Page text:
After my review of the old, unlamented official Littlemill 12, I’d lined up reviews of a number of more recently released older, indie Littlemills from the late 1980s and early 1990s. Somehow, I never got around to posting any of them. Here’s the first one.
This was released by Whiskybase as part of the inaugural release of their Archives line. As you may know, Menno B. of Whiskybase is a renowned Littlemill collector, and all the Littlemills released by Archives have very good reputations. Unlike the other Littlemills of this era that I’ve reviewed—see this 20, 1990 from the Nectar and this 24, 1989 from the Whisky Agency—this is from a refill sherry hogshead. I opened this a while ago and liked it so much that it disappeared in just a few months—that might seem like a long time but I usually have bottles stay open for at least a year. Here now are my notes. Continue reading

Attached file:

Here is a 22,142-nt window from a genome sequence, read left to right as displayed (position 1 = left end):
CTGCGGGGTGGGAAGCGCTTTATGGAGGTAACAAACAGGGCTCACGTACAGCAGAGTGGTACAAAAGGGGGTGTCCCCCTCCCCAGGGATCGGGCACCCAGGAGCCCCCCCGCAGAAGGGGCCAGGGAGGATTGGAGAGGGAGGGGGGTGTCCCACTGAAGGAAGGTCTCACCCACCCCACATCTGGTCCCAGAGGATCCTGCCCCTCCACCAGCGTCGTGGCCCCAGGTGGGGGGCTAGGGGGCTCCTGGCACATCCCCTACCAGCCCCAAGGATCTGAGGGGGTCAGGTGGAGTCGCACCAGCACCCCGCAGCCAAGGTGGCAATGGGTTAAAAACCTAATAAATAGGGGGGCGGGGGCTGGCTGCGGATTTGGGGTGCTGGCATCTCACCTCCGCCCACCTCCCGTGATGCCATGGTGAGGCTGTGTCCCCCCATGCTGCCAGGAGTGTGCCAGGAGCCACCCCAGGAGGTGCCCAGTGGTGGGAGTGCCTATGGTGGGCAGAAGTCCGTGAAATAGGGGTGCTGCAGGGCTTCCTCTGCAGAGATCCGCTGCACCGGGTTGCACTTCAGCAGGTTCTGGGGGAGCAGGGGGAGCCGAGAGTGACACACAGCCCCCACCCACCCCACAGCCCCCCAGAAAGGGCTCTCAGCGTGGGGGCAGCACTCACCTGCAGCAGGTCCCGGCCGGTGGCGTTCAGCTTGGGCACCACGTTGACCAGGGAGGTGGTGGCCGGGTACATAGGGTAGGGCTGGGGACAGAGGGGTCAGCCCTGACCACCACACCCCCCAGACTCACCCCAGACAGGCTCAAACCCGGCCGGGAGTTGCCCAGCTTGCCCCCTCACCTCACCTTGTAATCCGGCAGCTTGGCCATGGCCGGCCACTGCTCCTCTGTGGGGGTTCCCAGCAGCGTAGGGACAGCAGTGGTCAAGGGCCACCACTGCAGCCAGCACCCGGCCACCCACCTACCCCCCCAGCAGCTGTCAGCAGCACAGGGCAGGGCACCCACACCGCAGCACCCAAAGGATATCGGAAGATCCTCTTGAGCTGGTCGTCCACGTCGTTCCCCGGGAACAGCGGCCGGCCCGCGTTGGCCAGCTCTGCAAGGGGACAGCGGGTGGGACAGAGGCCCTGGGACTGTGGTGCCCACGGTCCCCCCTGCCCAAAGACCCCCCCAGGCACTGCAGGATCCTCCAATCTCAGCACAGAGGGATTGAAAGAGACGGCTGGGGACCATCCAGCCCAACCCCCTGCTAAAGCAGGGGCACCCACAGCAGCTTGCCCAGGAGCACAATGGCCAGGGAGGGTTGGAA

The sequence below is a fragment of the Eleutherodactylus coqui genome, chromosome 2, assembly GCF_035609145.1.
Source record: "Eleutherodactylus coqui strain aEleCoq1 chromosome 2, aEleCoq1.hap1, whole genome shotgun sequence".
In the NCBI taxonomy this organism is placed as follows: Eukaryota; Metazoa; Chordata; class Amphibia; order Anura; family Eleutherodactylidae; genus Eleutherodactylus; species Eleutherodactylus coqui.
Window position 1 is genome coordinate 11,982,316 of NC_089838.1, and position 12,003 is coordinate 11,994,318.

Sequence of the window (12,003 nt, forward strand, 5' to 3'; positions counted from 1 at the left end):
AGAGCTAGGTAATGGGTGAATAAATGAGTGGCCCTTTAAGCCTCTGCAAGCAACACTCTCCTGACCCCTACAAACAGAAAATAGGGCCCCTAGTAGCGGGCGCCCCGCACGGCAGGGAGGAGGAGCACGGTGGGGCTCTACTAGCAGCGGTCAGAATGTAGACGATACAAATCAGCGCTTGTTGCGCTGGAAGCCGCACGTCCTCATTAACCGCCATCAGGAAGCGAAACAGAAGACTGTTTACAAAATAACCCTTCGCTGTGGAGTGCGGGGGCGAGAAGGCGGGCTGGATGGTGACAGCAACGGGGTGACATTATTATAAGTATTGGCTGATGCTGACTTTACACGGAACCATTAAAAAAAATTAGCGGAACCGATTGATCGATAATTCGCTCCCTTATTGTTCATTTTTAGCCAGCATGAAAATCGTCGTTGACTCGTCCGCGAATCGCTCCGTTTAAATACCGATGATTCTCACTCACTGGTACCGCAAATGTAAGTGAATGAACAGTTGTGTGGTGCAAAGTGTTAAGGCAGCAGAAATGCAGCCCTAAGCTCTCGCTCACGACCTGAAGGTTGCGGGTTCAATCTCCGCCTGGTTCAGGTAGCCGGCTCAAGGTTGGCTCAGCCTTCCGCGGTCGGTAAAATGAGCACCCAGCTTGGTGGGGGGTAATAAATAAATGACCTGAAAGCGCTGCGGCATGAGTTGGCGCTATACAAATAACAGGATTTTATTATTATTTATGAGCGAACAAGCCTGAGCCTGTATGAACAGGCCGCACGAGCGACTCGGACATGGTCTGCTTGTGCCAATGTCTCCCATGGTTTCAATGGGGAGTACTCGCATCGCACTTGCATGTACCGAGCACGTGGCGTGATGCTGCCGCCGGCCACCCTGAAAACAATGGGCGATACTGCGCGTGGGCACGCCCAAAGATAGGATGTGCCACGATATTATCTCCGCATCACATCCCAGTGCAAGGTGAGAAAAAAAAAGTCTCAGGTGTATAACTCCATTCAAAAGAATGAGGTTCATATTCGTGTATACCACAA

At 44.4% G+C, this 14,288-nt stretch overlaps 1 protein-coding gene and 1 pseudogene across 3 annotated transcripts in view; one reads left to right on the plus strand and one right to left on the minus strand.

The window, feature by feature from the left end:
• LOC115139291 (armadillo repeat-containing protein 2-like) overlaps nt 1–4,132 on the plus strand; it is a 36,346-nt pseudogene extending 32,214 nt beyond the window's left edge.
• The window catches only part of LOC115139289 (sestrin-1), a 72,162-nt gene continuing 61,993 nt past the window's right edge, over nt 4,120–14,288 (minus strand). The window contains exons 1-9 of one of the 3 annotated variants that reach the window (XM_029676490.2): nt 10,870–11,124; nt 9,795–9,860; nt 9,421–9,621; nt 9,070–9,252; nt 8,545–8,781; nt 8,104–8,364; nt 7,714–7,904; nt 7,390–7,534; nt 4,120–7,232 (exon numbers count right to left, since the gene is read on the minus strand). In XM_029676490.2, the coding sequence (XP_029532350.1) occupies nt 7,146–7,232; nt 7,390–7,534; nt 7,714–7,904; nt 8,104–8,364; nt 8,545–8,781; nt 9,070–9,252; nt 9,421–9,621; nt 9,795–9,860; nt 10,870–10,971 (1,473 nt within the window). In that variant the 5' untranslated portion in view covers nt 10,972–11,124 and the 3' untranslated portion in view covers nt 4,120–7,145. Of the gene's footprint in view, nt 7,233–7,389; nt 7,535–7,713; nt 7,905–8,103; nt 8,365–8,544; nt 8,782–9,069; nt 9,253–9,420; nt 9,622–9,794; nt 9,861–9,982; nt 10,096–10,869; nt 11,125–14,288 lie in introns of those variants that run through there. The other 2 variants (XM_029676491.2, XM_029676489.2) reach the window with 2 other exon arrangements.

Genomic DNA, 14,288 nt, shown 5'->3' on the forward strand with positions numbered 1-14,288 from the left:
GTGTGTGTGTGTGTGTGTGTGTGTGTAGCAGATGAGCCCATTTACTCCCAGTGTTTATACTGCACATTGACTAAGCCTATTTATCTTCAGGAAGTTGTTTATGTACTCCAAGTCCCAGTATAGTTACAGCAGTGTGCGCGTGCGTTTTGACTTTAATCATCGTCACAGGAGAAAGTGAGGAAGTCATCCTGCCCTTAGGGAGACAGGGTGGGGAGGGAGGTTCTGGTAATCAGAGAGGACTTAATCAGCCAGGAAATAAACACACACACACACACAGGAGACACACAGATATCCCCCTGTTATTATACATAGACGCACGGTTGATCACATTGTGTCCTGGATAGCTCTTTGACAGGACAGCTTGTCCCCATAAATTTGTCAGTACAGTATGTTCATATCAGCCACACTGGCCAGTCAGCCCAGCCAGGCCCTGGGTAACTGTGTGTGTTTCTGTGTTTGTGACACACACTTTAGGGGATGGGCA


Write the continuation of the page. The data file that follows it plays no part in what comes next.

As you may know, in recent years malts from the closed lowlands distillery, Littlemill have become among the most sought after whiskies on the market. This mania, I should quickly clarify, is focused entirely on much older casks from the late 1980s and early 1990s that began to come to market in the early years of this decade. There was something very ironic about this development because when Littlemill was in fact open nobody had very much positive to say about it. I joke sometimes that more unsung or disliked distilleries should close down to turn their reputations around, but in Littlemill’s case this seems to be what’s happened. The truth, of course, is more likely to lie in the fact that once the distillery had closed, more of its surviving casks accidentally aged to a quality that was previously undiscovered in the official releases. For example, in this 12 yo, which is as unloved an OB release as you can hope to find. Having been warned away from it when I first began to pursue single malt whisky, this will actually be my first time tasting it. Will the bad reputation be warranted? Or will I regret not having tried it when bottles could easily be found on shelves in whisky stores everywhere? Let’s see. Continue reading